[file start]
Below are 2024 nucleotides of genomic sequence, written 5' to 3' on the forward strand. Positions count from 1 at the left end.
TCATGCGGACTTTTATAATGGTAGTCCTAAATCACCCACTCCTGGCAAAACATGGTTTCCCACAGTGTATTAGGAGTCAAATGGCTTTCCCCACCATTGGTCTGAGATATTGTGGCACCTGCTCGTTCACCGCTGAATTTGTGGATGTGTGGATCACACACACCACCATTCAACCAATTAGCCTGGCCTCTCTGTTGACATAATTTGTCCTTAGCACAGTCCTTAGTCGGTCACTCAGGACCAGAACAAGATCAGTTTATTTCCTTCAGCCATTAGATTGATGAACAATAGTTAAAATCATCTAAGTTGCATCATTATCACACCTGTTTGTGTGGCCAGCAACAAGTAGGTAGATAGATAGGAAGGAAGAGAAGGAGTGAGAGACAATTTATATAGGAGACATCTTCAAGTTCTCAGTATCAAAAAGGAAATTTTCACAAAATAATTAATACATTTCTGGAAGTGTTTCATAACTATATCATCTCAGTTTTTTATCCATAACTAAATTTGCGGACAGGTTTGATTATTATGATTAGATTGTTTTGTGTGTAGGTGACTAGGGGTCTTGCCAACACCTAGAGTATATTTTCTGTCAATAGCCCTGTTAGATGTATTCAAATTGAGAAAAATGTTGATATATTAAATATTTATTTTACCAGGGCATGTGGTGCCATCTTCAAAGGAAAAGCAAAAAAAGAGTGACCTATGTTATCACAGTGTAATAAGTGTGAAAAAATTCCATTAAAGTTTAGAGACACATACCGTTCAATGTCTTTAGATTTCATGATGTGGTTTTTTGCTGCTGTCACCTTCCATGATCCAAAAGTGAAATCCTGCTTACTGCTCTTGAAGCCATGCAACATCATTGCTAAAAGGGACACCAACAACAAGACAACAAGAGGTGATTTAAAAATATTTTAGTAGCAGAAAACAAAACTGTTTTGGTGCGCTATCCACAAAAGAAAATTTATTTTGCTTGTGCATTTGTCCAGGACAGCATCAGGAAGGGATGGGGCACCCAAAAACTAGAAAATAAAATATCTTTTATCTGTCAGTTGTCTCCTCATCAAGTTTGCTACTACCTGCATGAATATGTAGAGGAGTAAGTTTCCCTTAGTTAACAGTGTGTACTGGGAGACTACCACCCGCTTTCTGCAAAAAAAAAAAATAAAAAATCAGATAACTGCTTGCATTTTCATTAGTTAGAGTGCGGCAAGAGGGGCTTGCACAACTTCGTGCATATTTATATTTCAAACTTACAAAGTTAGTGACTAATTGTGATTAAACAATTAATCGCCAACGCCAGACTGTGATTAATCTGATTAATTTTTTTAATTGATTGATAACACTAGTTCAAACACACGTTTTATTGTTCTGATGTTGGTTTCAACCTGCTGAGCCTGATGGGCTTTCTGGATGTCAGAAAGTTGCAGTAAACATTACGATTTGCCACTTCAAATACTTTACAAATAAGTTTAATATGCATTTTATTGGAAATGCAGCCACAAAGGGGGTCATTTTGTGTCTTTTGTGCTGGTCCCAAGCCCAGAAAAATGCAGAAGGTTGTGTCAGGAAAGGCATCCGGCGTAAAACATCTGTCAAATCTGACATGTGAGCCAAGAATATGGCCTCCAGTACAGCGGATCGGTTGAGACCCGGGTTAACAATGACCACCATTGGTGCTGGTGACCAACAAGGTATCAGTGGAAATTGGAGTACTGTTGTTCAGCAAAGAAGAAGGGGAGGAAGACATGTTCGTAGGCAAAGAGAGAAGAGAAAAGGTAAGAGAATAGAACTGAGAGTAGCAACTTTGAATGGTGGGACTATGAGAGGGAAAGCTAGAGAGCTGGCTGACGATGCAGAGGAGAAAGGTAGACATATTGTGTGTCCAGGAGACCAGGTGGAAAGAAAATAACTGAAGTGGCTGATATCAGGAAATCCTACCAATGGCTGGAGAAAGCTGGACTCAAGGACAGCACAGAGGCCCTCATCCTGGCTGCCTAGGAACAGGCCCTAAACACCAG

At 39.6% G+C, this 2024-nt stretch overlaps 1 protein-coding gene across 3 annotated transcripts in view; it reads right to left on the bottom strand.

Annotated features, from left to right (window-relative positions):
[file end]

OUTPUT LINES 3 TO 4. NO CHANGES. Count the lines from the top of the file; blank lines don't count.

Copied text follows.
At 39.6% G+C, this 2024-nt stretch overlaps 1 protein-coding gene across 3 annotated transcripts in view; it reads right to left on the bottom strand.

Annotated features, from left to right (window-relative positions):